FCC rules require cable operators serving 1,000 or more subscribers to maintain certain records and make these files available for public inspection.
Rules For Cable Public Inspection Files
The rules for cable operators’ public inspection files are:
- Cable operators are required to maintain and make available to the public the following files: political files; sponsorship identifications; Equal Employment Opportunity (EEO) reports; commercial records for children’s programming; ownership records; the location of the system’s principal head end; and a list of television broadcast stations carried by the system in fulfillment of the must-carry requirements.
- The public inspection files must be available at the office that the cable operator maintains for the ordinary collection of subscriber charges, resolution of subscriber complaints and other business, or at any accessible place in the community served by the system (such as a public registry for documents or an attorney’s office).
- The public inspection files must be made available to the public at any time during regular business hours.
- Cable operators must honor requests made in person to reproduce documents contained in the public inspection files.
- FCC rules allow cable operators to charge a reasonable fee for copies.
- Requests for copies of documents in the public inspection files must be fulfilled within a reasonable time, not to exceed seven days.
- Cable operators may choose, but are not required, to honor requests for copies made by mail. If a consumer wants access to a public inspection file, he or she should request the file in person.
Filing A Complaint With The FCC
If your cable operator fails to comply with the public inspection file requirements, you can file a complaint with the FCC. There is no charge for filing a complaint. You can file your complaint using an online complaint form. You also can file your complaint with the FCC’s Consumer Center by calling 1-888-CALL-FCC (1-888-225-5322) voice or 1-888-TELL-FCC (1-888-835-5322) TTY; faxing 1-866-418-0232; or writing to:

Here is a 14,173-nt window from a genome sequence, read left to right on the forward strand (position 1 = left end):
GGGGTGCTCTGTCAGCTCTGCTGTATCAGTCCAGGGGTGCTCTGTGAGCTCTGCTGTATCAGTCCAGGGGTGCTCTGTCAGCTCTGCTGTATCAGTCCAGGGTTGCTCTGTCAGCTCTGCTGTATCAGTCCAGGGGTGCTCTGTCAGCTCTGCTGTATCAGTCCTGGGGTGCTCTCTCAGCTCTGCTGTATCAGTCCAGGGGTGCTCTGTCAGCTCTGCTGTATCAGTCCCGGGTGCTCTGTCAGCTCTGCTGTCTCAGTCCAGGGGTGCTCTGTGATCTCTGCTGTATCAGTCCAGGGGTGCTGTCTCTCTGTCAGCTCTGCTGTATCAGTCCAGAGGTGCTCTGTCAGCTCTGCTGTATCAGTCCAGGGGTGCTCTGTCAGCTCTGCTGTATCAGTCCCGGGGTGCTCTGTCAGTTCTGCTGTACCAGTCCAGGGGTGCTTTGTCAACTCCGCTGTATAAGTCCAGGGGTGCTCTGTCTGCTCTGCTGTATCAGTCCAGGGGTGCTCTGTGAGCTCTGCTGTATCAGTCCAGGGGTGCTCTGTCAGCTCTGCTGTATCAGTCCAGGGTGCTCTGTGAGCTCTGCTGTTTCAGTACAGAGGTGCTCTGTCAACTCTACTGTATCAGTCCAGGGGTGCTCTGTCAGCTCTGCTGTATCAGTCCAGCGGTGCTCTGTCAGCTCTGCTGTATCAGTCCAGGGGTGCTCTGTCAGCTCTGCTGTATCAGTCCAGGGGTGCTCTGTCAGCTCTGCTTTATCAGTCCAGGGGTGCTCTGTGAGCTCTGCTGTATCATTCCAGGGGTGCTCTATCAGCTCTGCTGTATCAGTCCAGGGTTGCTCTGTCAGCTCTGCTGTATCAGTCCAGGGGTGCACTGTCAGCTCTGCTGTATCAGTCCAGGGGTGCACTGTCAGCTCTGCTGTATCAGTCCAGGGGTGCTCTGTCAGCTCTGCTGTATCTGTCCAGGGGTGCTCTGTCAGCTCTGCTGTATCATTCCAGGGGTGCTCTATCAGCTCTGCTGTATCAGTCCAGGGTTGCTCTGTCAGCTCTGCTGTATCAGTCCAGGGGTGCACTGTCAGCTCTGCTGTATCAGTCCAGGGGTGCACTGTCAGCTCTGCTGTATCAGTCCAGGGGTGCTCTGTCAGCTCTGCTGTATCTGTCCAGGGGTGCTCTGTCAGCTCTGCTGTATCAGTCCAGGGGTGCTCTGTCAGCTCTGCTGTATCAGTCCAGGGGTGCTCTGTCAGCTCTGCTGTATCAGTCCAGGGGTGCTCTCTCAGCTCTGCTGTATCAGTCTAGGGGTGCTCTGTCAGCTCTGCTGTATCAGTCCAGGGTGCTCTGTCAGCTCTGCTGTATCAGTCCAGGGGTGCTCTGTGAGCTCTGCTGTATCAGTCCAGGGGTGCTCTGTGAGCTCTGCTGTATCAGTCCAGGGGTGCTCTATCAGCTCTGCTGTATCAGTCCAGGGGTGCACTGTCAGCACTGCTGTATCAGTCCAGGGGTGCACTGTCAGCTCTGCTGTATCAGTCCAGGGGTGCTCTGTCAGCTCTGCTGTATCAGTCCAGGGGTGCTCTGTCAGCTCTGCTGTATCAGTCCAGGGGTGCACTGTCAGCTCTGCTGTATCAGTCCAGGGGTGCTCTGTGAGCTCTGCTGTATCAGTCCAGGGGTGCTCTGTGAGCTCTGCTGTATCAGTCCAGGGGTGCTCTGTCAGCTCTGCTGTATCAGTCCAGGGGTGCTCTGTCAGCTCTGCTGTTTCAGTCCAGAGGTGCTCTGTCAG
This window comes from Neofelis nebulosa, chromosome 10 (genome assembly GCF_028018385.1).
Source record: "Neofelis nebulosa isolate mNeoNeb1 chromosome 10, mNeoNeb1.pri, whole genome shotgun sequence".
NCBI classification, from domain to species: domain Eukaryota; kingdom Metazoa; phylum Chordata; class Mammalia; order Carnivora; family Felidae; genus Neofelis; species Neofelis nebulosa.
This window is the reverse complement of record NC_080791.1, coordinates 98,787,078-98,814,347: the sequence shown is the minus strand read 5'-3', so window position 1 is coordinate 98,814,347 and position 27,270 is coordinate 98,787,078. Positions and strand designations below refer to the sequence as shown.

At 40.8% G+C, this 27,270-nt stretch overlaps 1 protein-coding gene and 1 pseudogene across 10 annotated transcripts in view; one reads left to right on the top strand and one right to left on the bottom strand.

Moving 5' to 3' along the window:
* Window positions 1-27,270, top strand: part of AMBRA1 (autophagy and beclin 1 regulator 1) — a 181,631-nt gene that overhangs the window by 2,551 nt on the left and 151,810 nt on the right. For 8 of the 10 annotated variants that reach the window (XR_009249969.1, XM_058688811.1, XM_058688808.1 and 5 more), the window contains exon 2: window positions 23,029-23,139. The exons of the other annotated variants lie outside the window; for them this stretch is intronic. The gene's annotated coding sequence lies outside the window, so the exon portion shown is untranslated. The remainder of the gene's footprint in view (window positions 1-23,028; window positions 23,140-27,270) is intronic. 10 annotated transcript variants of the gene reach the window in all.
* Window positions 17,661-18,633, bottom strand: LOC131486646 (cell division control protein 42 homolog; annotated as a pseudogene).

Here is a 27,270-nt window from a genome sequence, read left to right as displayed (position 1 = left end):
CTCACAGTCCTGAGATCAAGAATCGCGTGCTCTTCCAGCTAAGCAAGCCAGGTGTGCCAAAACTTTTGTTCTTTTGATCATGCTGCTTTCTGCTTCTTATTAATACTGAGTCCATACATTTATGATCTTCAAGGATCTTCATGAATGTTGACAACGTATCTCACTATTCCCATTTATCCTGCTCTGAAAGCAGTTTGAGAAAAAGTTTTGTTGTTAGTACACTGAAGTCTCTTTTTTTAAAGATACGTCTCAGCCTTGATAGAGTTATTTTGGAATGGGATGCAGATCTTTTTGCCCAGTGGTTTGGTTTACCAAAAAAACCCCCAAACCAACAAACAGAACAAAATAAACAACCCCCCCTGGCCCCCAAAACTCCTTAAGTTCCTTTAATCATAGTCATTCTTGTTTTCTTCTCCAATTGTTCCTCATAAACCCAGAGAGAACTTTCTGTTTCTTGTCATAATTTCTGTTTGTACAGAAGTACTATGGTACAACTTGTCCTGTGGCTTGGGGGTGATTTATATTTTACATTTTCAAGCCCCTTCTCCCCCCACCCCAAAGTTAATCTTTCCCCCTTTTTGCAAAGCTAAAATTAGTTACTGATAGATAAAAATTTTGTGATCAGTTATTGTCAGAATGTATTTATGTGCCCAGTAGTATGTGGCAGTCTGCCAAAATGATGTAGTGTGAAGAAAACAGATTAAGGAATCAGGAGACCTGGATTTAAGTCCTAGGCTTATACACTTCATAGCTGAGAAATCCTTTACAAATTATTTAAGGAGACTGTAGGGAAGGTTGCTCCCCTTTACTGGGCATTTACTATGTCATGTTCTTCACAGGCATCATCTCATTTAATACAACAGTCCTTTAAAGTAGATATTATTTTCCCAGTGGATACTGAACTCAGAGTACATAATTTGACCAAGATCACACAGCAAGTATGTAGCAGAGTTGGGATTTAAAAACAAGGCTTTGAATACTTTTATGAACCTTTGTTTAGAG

Federal Communications Commission
Consumer and Governmental Affairs Bureau
Consumer Inquiries and Complaints Division
445 12th Street, SW
Washington, DC 20554.
What To Include In Your Complaint
The best way to provide all the information the FCC needs to process your complaint is to thoroughly complete the online complaint form. When you open the online complaint form, you will be asked a series of questions that will take you to the particular section of the form you need to complete. If you do not use the online complaint form, your complaint should indicate the following:
- your name, address, email address and phone number where you can be reached;
- name, phone number and location (city and state) of the company that you are complaining about; and
- any additional details of your complaint, including time, date and nature of the conduct or activity you are complaining about and identifying information for any companies, organizations or individuals involved.
Can I Find Out What Information My Cable Operator Has Collected About Me?
A cable operator is required to notify its subscribers at least once every year (and new subscribers at the time the service begins) about the nature of any personally identifiable information about them that will be collected, and how that information will be used. The operator must notify the subscriber of the scope, frequency and purpose of the information collected; the period during which this information will be maintained; the times and places at which the subscriber may have access to such information; and any limitations placed on the cable operator with respect to the collection and disclosure of this information, as well as the subscriber’s rights to enforce these limitations. In addition, cable operators must provide subscribers access to all personally identifiable information about them at reasonable times and at a convenient place, as well as reasonable opportunities to correct any errors contained in the information.
What Action Can I Take Against My Cable Operator If It Has Violated Subscriber Privacy Rules?
You may file suit in a United States district court. The court may award actual damages, punitive damages, reasonable attorneys’ fees and other reasonable litigation costs.
For More Information
For information about other communications issues, visit the FCC’s Consumer and Governmental Affairs Bureau website, or contact the FCC’s Consumer Center at the phone numbers and address listed above.